Microgrids use smart lighting control systems to enhance energy security, deliver savings

By Andy Wakefield

The challenge

As the national electrical grid shows increasing signs of instability, the interest in independent, reliable microgrids increases. At their core, microgrids work to reduce reliance on an increasingly frail external power supply and improve energy reliability. They help protect against typical power outages, as well as more malicious threats to supply such as hacking and potential cyber attacks.

Despite all these advantages there are risks associated with microgrids, such as vulnerability to energy fluctuation. Unusual demand may overwhelm the system, putting critical operations at risk.

The solution to ensuring supply and reducing demand

To address the need for supplemental energy generation, fossil fuels and renewable energy sources such as solar, wind, and geo-thermal power are used. On the demand side, energy reduction strategies, including lighting control systems, not only make microgrids more reliable, they support the Department of Defense’s (DoD’s) commitment to sustainability, and its three-step approach to ensuring a reliable energy supply:

  1. Reduce Demand
  2. Expand and secure energy supplies
  3. Build energy security into the Future Force

Major Joe Buccino, Fort Bliss spokesperson, explains that microgrids are essential to the future of military energy security, saying, “The tactical utility of this technology is its ability to allow us to operate off the grid. We are entering an age of emerging threats and cyber warfare. We are assuming an unacceptable measure of risk at fixed installations of extended power loss in the event of an attack on the fragile electric grid.”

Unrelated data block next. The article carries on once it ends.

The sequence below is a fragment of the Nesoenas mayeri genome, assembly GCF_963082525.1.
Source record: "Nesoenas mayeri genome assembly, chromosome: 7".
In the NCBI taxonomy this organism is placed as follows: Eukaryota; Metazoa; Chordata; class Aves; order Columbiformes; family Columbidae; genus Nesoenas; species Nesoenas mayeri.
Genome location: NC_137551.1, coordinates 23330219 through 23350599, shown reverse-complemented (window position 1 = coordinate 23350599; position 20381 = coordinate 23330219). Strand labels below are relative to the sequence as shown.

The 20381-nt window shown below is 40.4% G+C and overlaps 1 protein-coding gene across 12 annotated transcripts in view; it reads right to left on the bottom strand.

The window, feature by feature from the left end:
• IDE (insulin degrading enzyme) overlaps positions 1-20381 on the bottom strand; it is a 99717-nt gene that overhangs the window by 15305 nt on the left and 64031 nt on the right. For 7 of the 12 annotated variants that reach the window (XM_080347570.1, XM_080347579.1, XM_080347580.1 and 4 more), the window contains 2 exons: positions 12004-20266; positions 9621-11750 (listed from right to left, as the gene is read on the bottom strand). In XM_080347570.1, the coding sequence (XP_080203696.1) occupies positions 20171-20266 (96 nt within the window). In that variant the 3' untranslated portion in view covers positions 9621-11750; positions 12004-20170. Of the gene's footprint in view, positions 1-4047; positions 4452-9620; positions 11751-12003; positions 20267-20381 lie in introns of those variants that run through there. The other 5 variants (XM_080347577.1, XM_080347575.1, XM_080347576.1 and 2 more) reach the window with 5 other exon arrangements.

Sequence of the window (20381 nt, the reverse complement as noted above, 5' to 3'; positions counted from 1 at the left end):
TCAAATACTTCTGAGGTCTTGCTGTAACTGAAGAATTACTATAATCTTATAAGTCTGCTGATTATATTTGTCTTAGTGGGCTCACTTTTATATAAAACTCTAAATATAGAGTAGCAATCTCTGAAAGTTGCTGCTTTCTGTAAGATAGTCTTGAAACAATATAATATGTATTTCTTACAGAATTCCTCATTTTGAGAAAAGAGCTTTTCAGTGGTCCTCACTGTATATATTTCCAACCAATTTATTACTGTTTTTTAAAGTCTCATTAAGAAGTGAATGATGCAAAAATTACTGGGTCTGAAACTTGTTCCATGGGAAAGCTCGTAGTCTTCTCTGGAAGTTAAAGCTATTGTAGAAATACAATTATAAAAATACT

Smart lighting control strategies help improve microgrid success

Lighting control systems save energy and money in all situations, but when properly planned and implemented, they can create significantly greater flexibility within a microgrid. Depending on the type of security threat, preset lighting scenarios can be programmed to react to a variety of crisis situations.

For example, one scenario may increase lighting levels at the perimeter, maintain full lighting power in a medical facility, or ensure lighting to emergency exits and staging areas for first response, while reducing light levels in all non-essential areas. Balancing lighting energy helps to assure the efficacy of the microgrid’s power supply.

Lighting control is often overlooked in strategic plans despite that fact that automatic control strategies will typically deliver lighting electricity savings of 60 percent, effectively reducing total building electricity by 23 percent.

  • Digital dimming/High-end tuning – Digital fluorescent dimming ballasts can be used to reduce maximum light levels in a space by 30 percent – changes that are virtually undetectable to occupants because of the eye’s unique ability to changes in light.
  • Occupancy/vacancy sensing – Occupancy/vacancy sensors work to ensure that lights are not left on when a space is vacant, generally saving 20-60 percent.
  • Daylight harvesting – In perimeter spaces, daylight sensors can be used to automatically adjust light levels based on the amount of daylight in the space, typically contributing 25-60 percent lighting energy savings.

Achieving microgrid success goes well beyond power generation to controlling energy use and reducing energy demand with innovative strategies that save money, time, and resources.

Andy Wakefield is the director of government and OEM solutions for Lutron Electronics. In his current role, he is responsible for Lutron’s government, energy and OEM focused sales and marketing teams as well as its Washington, DC based operations.


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